Category Archive: Art

November 2, 2017

Mrs. Burne-Jones

Category: Architecture,Art,History,Politics :: Link :: Print

Angela Thirkell talks about how her grandmother — the wife and, later, widow of the painter, Edward Burne-Jones — used to have workingmen into her home to read to them about Pre-Raphaelitism and socialism: “All the snobbishness latent in children came to the fore as we watched the honoured but unhappy workman sitting stiffly on the edge of his chair in his horrible best clothes while my grandmother’s lovely earnest voice preached William Morris to him.”

In spite of her wide affections and deep understanding she was curiously removed from real life and I think she honestly believed that The Seven Lamps of Architecture on every working-man’s table would go far to ameliorate the world.  She was absolutely fearless, morally and physically.  During the South African War her sympathies were with the Boers, and though she was at that time a widow, living alone, she never hesitated to bear witness, without a single sympathizer.  When peace was declared she hung out of her window a large blue cloth on which she had been stitching the words: ‘We have killed and also taken possession.’  For some time there was considerable personal danger to her from a populace in Mafeking mood, till her nephew, Rudyard Kipling, coming over from The Elms, pacified the people and sent them away.  Single-minded people can be a little alarming to live with and we children had a nervous feeling that we never knew where our grandmother might break out next. — Angela Thirkell, Three Houses, pp. 78-79, 79-80.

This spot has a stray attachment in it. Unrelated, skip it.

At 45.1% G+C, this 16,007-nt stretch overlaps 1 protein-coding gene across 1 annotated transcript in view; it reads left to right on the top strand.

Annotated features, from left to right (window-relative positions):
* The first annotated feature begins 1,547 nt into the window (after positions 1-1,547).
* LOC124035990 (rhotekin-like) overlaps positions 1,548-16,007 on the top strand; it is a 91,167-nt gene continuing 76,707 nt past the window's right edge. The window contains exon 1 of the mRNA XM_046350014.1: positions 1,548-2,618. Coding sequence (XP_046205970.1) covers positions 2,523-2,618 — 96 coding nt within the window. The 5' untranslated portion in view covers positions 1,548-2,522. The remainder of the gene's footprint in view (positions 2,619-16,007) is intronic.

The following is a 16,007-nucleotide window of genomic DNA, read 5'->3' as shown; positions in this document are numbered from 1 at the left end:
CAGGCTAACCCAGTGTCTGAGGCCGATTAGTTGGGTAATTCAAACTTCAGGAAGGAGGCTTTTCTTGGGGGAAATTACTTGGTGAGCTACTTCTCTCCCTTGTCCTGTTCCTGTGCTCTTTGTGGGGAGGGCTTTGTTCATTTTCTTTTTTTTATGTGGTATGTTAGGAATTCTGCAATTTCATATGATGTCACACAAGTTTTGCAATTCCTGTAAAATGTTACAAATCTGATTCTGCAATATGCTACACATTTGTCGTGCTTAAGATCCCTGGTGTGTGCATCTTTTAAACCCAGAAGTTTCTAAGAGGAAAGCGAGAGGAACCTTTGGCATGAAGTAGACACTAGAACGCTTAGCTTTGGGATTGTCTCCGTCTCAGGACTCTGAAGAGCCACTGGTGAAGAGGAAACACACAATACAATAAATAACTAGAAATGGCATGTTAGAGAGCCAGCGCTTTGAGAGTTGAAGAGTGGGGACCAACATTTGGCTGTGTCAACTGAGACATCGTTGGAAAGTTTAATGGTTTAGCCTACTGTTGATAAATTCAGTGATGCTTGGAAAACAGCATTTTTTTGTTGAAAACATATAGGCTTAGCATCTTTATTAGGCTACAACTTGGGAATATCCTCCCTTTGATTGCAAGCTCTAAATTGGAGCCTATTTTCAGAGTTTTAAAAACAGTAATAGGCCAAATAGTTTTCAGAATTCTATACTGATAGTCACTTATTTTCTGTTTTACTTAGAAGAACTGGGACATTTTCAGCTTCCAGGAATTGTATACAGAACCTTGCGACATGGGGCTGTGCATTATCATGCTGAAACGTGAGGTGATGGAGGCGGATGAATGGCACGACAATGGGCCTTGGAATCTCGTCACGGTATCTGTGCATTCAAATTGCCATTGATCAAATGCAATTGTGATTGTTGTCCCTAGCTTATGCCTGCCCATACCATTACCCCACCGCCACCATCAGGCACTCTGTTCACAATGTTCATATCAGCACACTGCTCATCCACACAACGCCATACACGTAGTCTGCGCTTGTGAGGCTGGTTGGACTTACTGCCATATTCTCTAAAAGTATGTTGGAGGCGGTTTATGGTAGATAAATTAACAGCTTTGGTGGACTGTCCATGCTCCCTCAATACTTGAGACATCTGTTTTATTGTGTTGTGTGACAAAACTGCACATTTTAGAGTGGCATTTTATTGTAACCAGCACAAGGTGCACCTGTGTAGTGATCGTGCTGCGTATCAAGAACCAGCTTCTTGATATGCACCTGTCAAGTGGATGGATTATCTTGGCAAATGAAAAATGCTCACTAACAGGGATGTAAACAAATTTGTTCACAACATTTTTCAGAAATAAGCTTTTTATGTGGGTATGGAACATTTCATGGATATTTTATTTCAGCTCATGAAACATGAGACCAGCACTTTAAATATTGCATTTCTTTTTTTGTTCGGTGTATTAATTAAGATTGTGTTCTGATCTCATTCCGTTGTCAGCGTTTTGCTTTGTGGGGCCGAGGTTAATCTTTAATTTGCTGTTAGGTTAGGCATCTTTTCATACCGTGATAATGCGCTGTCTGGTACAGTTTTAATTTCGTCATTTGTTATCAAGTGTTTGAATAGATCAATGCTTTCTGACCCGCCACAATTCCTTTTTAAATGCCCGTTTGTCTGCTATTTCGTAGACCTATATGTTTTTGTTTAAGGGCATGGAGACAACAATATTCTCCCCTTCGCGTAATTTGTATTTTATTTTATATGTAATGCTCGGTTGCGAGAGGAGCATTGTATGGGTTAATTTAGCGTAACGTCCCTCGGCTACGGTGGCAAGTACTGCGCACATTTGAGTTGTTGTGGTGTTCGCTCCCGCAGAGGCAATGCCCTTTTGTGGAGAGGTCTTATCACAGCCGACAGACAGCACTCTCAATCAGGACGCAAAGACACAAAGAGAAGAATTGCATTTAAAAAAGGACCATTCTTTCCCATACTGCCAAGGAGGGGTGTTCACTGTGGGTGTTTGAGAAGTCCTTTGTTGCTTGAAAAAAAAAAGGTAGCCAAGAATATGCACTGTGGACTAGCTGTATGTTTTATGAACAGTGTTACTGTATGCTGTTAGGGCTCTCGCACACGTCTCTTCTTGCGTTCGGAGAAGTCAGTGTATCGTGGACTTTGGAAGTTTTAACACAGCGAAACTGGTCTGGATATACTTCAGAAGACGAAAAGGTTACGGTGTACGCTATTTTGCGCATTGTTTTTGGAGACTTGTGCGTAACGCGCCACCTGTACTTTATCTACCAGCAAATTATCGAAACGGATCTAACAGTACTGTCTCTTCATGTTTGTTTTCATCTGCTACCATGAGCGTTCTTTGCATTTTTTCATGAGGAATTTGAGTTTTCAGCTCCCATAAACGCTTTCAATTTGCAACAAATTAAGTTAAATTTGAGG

Posted by John Barach @ 9:36 am | Discuss (0)
October 30, 2017

Pre-Raphaelite “Comfort”

Category: Art,Miscellaneous :: Link :: Print

What would it be like to live in a house with furniture designed by, say, William Morris or someone with similar ideals?  Lest anyone read John Ruskin or Morris or the various Pre-Raphaelites and think he’d like to live in such an abode, I offer this from Angela Thirkell, the granddaughter of Edward Burne-Jones:

Curtains and chintzes in The Bower were all of Morris stuffs, a bright pattern of yellow birds and red roses.  The low sofa and the oak table were designed by one or other pre-Raphaelite friend of the house, or made to my grandfather’s orders by the village carpenter.

As I look back on the furniture of my grandparents’ two houses I marvel chiefly at the entire lack of comfort which the pre-Raphaelite Brotherhood succeeded in creating for itself.  It was not, I think, so much that they actively despised comfort, as that the word conveyed absolutely nothing to them whatever.

I can truthfully say that neither at North End Road nor at North End House was there a single chair that invited to repose, and the only piece of comfortable furniture that my grandparents ever possessed was their drawing-room sofa in London, a perfectly ordinary large sofa with good springs, only disguised by Morris chintzes.